To his eternal credit, however, he does not censor any of these comments, however scathing. Thus open, healthy, even robust, debate with him is enabled and encouraged. It's in this spirit that he hit back this morning, in quite a thought-provoking piece, not only at, I presume, people like me (at least indirectly) who he deems to have been pushed by AGW arrogance, certitude and flawed thinking "towards an ever more antithetical position" and that that is "a flawed, human, response – very similar to the flaws exhibited by those climate change monkeys sending dodgy emails to one another," (oh, my bad then, Rod) but directly at the AGW lobby itself. I'm afraid that if I and people like me, who, thanks to our own, (according to Rod) understandable weaknesses have been "pushed" to some sort of extreme anti-AGW position by, in particular, the Climategate scandal, have attracted merely his sympathy and counsel, the warmists have attracted nothing less than his scorn - albeit a reasonably equable scorn, in true Liddle-the-peacemaker style. But his post also contains an interesting warning for the AGW lobby at large, though delivered at a warmist commenter who left some pretty scathing remarks of his own, but from the other direction, that's worth quoting.
I find it genuinely difficult to debate with people who deny my right to debate; this is the case with the climate change lobby. The danger, if you don’t watch out, is that the arrogance and certitude of the AGW lobby pushes one towards an ever more antithetical position. This is a flawed, human, response – very similar to the flaws exhibited by those climate change monkeys sending dodgy emails to one another. If you work for, and are paid by, an institution which accepts climate change as a fact, then you will be disinclined to accept scientific evidence to the contrary. You hold climate change as an article of faith, and also a conduit for remuneration. This is how science becomes poisoned; but it happens in almost every scientific endeavour, and always has done. Scientists become trapped by their own paradigms; they are reluctant to let go of ideas. This is why it usually takes a generation before paradigms change. But change they always do. Remember that a generation ago we were worried by global cooling and the coming of the next ice age.Well, OK. I think that is a fair point about false positives - and it should actually count as a serious warning to all sides of this debate: check your facts and don't be too certain about your stats. However, he still fails, like all the other UK MSM professional journos, bar one or two, to give us the benefit of his wisdom about what have emerged as nothing more or less than faked statistics. But he simply chooses to ignore the reprehensible actions (the manipulation of data to produce misleading results, the dirty tricks, the stifling of opposition and the endless, alarmist propaganda campaign and so on), some of which constitute actual fraud given that vast sums of taxpayer funding is involved, and yet he satisfies his own prejudices by dismissing the perpetrators of these deceptions as "climate change monkeys".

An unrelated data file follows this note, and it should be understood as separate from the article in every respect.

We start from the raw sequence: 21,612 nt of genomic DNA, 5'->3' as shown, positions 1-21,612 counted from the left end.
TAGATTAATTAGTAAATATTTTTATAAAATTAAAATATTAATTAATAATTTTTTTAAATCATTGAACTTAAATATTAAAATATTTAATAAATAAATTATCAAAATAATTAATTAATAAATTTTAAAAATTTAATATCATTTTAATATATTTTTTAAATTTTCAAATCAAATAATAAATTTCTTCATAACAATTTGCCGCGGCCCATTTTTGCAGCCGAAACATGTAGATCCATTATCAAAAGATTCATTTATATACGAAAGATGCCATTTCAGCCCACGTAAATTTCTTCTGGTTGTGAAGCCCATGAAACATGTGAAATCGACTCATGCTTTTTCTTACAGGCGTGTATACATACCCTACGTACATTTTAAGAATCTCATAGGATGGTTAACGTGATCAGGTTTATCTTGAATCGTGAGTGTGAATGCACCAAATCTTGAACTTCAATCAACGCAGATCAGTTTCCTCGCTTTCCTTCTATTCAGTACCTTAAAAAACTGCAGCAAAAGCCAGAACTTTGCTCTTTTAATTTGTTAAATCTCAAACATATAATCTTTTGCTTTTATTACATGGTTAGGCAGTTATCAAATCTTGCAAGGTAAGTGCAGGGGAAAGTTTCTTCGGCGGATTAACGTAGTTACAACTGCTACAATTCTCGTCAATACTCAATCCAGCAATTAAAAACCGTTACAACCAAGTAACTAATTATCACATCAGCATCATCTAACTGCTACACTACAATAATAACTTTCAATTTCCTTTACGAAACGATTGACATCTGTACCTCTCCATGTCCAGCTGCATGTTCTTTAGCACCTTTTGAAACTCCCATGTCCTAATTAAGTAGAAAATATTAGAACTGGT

I have no expertise whatsoever in meteorology, but I do have a bit of knowledge about stats, and randomness and chance – and it is this that leads me to a broadly sceptical point of view regarding AGW. Jim Ryan kindly responded to my blog about the UEA debacle with a lengthy and pretty rational argument, to which he appended a list of many organisations which sign up to AGW. What he didn’t say, however, was that these organisations often heavily qualify their belief in man-made climate change, suggesting that it is “probable” or “heavily probable” or “likely”. Fine. And there are many more which will not go even this far.
But it is another part of Jim’s response that interested me, because it involves statistics and displayed the almost universal misunderstanding of statistics and chance. He wrote:“Rod, you visit a 100 tumour specialists and 97 tell you you require an operation to treat the condition. The other 3 say it is benign and does not require any treatment “
The implication being that of course the 97 are right, and that any rational person would not question this supposed fact. A 97% certainty is pretty much a certainty, full stop, isn’t it?
Well, no. Suppose the tumour which the doctors believe afflicts me is a fairly rare type of tumour, one which affects only, say, one in 5000 people. If that is the case then the likelihood that I do not have that tumour, and that those 97% of surgeons have made a wrong diagnosis, and that I therefore do not need an operation, is far, far higher than the likelihood that I do have a tumour and do need it operated upon. Jim’s analogy utilizes that difficult thing to supposedly prove his point, the false positive.
So, the upshot of this is that we are none the wiser as to where, precisely, Liddle stands on any part of these issues. Is he saying that the monkeys are basically correct but they've been naughty monkeys for being so certain in their belief that they seemed to imagine all established scientific norms and moral/social (even legal) codes could be suspended, such was the size of the crisis they'd revealed? Is he arguing that this was wrong (bad monkeys) and that all it has served to do is create more monkeys (who are probably right wing monkeys, to boot)? Is he merely pretending that he is the only sane, high-brow human (therefore not a monkey) left on this crazy old planet of ours, blowing hot and cold as she endlessly does?
With the first two, from this particular post we are, indeed, left none the wiser. But I do think that my last question might have an answer - and it's most definitely a "yes". Liddle's contribution, more or less, has been to massage his own ego by placing himself firmly in the middle but raised above the scrap, sort of in the position of Umpire of the Great Global Warming
But he cannot be serious.